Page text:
SEATTLE - With less than one month to go before an October 6 deadline for a new contract, Boeing and its second-largest union appear far apart on any deal.

We want salaries to be market leading, where we can attract and retain the best talent in the world, said Mike Delaney, Boeing s engineering vice president for Boeing Commercial Airplanes. We have to find that sweet spot and balance, that s the complexity of this discussion.

Boeing said it pays about 7 percent more than other large, high-tech manufacturing companies that it considers to be peers. But the Society of Professional Engineering Employees in Aerospace (SPEEA), which represents 23,000 Boeing engineers and technical workers, says the company needs to do more.

Boeing is paying in the middle of the pack, according to SPEEA's executive director Ray Goforth. We re focused on getting a deal, said Goforth. For some reason the company is not.

Boeing said it traditionally doesn t put a full offer on the table until about three weeks before the contract is up. SPEEA members then get two weeks to vote on any agreement by mail.

In this round, the union demanded that the company put its offer on the table months ago. Instead, SPEEA said, it s been frustrated by company presentations justifying potential changes to wages, pensions and compensation.

Just give us an offer. That is a sea-change in behavior from previous times, and quite honestly, we re adjusting to that, said Delaney.

SPEEA s contract requests have ranged from simply extending the existing contract, which includes 5 percent wage increases, to a second offer asking for wage increases of up to 7.5 percent. Boeing doesn't think those offers add up.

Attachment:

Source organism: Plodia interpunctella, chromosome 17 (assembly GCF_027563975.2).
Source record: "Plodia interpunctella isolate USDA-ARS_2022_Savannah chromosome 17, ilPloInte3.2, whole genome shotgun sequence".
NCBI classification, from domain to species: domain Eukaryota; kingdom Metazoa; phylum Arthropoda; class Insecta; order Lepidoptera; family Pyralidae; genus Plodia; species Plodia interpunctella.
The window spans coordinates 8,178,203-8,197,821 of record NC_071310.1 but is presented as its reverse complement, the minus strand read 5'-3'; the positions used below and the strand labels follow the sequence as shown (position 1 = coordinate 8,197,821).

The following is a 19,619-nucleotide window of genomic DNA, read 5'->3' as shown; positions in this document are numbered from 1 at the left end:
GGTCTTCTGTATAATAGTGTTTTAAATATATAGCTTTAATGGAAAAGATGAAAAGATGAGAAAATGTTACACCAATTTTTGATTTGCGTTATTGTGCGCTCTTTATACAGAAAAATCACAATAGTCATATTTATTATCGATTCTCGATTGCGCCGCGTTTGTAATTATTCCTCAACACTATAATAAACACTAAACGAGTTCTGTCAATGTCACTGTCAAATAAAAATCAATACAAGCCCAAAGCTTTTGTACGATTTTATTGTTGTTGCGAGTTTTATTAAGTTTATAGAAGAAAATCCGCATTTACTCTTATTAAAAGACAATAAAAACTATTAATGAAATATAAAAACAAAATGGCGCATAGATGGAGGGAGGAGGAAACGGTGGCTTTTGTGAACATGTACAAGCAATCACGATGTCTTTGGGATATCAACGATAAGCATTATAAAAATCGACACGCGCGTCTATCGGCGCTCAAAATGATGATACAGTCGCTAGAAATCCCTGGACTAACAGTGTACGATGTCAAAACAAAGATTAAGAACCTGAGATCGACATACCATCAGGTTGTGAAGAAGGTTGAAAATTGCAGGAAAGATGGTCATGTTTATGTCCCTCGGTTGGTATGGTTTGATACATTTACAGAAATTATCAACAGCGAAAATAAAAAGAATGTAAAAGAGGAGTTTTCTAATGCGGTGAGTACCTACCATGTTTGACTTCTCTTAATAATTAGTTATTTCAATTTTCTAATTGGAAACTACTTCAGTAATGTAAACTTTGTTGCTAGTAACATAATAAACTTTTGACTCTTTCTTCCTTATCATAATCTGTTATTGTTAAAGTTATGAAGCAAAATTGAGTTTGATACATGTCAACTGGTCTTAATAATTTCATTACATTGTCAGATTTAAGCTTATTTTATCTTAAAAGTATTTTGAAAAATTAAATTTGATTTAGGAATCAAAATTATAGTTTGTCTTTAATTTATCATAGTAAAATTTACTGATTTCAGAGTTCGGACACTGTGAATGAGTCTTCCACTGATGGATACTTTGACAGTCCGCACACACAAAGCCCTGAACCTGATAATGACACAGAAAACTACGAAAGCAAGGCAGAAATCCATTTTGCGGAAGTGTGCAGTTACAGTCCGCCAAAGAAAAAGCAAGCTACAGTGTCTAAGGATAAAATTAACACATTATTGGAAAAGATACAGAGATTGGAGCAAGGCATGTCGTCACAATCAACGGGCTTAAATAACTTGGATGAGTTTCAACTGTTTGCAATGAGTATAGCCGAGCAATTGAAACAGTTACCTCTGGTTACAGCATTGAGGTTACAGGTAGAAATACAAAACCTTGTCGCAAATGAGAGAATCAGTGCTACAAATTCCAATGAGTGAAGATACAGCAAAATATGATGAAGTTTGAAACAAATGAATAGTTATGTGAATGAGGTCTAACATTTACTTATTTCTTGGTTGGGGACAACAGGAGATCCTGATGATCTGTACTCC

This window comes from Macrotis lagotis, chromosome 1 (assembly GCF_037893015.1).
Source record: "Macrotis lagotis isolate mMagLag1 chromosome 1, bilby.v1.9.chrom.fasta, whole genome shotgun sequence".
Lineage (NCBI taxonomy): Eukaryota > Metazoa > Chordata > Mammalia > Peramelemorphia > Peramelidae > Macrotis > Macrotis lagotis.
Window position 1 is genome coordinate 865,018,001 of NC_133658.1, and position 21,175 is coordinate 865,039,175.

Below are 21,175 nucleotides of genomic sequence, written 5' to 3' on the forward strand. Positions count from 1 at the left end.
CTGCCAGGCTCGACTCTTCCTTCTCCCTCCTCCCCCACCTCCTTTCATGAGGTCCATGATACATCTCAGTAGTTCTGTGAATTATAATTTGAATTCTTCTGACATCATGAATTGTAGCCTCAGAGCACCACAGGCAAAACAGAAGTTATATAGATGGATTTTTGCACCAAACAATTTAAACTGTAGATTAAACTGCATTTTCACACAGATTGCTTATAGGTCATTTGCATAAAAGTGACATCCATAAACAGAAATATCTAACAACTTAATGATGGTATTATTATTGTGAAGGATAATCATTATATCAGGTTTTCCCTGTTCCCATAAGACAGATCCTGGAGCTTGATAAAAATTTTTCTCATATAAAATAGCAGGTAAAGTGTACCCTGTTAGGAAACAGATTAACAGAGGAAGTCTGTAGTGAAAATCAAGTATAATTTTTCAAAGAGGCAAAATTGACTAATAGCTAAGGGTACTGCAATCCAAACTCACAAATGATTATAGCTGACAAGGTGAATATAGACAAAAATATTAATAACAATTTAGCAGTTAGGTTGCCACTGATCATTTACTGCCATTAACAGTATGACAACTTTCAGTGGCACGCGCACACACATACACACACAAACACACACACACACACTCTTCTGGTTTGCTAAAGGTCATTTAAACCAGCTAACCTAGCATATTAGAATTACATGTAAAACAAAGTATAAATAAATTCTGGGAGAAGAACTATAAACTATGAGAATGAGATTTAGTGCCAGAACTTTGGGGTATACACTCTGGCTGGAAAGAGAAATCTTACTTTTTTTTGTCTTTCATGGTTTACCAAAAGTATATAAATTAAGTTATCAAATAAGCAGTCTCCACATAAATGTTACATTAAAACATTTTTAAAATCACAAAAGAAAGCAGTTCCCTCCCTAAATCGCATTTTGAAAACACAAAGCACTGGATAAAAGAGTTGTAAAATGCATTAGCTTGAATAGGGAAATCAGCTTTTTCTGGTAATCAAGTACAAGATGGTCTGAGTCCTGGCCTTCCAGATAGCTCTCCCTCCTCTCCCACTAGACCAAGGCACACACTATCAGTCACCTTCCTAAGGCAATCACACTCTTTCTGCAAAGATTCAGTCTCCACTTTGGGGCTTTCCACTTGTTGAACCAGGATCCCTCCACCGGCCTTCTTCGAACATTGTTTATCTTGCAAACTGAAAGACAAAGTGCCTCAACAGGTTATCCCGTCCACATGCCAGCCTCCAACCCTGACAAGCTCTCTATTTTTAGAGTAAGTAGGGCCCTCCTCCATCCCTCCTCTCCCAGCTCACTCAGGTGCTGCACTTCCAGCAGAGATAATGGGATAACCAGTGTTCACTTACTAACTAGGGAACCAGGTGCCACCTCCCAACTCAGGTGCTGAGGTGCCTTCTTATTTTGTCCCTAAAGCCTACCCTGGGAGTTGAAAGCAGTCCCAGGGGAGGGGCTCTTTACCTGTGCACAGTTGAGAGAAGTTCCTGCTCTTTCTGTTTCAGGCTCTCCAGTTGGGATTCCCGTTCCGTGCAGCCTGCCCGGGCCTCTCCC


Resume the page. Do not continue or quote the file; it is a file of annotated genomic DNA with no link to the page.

If you rolled [SPEEA's] numbers, they would be 25 to 30 percent over the national market for engineering. And that would make my team uncompetitive, said Delaney.

They want across-the-board pay and benefit cuts, said Goforth. And if you were to simply extend our existing bargaining agreement, you couldn t achieve those cuts.

The union said detailed discussions about pensions and medical benefits amount to takeaways, while the company said there are no takeaways, but there are changes. For example, moving away from traditional pensions for new hires toward 401(k) retirement plans.

There is even disagreement on the final presentation of the economic package by the company, which typically comes during final marathon bargaining at a hotel near Sea-Tac Airport. SPEEA said no hotel has been booked yet, and it has yet to be notified of any plans to meet before scheduled talks slated for this Thursday.

Boeing said it alerted the union that it s ready to sit down for the final round of talks.

In 2000, SPEEA members went on strike for 40 days after rejecting two contract proposals. Goforth said SPEEA is not expecting a strike this time, but does believe it may take several offers from Boeing before a final deal is reached.

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